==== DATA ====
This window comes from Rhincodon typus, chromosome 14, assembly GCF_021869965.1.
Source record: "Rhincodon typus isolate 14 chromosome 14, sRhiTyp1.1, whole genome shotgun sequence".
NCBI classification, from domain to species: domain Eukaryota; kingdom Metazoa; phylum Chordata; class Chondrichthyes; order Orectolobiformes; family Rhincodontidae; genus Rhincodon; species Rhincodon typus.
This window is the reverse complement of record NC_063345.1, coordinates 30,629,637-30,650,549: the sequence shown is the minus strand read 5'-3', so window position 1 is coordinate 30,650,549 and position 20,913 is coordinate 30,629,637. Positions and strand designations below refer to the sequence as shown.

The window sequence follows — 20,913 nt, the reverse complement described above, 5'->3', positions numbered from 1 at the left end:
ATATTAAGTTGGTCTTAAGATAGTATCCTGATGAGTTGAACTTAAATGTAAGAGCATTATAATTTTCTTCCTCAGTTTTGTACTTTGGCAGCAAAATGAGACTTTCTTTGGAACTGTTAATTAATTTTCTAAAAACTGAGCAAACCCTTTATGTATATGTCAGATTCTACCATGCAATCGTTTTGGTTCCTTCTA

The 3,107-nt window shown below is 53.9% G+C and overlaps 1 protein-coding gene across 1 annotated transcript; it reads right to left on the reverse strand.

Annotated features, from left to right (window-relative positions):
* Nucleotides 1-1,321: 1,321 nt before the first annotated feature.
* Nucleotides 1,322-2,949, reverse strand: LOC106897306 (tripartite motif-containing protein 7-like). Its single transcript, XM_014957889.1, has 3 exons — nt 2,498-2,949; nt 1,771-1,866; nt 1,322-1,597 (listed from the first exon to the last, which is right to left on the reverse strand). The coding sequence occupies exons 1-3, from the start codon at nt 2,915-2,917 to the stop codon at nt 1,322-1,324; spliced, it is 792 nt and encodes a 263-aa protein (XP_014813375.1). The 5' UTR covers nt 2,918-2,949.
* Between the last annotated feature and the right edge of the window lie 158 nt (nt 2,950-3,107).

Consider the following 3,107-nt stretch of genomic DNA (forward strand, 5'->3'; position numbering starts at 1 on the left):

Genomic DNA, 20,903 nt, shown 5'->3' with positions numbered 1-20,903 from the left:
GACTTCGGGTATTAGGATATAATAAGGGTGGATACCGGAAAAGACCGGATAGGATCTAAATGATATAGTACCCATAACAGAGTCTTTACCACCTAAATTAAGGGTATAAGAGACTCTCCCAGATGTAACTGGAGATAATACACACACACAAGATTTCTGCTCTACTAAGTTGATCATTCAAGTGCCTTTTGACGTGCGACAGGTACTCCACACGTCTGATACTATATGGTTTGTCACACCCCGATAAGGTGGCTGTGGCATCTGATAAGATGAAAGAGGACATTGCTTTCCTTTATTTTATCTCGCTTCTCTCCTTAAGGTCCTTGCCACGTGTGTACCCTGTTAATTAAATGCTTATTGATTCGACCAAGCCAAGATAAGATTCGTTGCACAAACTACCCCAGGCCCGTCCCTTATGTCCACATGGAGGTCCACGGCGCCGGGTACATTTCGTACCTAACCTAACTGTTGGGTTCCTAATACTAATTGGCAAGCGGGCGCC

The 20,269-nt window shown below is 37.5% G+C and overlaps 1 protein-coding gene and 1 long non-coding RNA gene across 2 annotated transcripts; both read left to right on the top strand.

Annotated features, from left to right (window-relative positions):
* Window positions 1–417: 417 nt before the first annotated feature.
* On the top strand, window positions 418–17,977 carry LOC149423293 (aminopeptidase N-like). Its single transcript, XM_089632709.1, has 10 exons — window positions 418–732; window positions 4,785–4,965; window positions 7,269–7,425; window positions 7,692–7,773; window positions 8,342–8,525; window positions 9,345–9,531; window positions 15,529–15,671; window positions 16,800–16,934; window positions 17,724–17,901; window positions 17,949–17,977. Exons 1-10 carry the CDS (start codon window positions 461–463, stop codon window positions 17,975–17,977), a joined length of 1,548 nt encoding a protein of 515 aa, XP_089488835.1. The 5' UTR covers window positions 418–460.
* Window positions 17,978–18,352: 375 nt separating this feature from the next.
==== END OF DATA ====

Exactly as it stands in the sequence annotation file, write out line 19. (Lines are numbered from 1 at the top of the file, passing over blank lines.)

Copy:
* Window positions 17,978–18,352: 375 nt separating this feature from the next.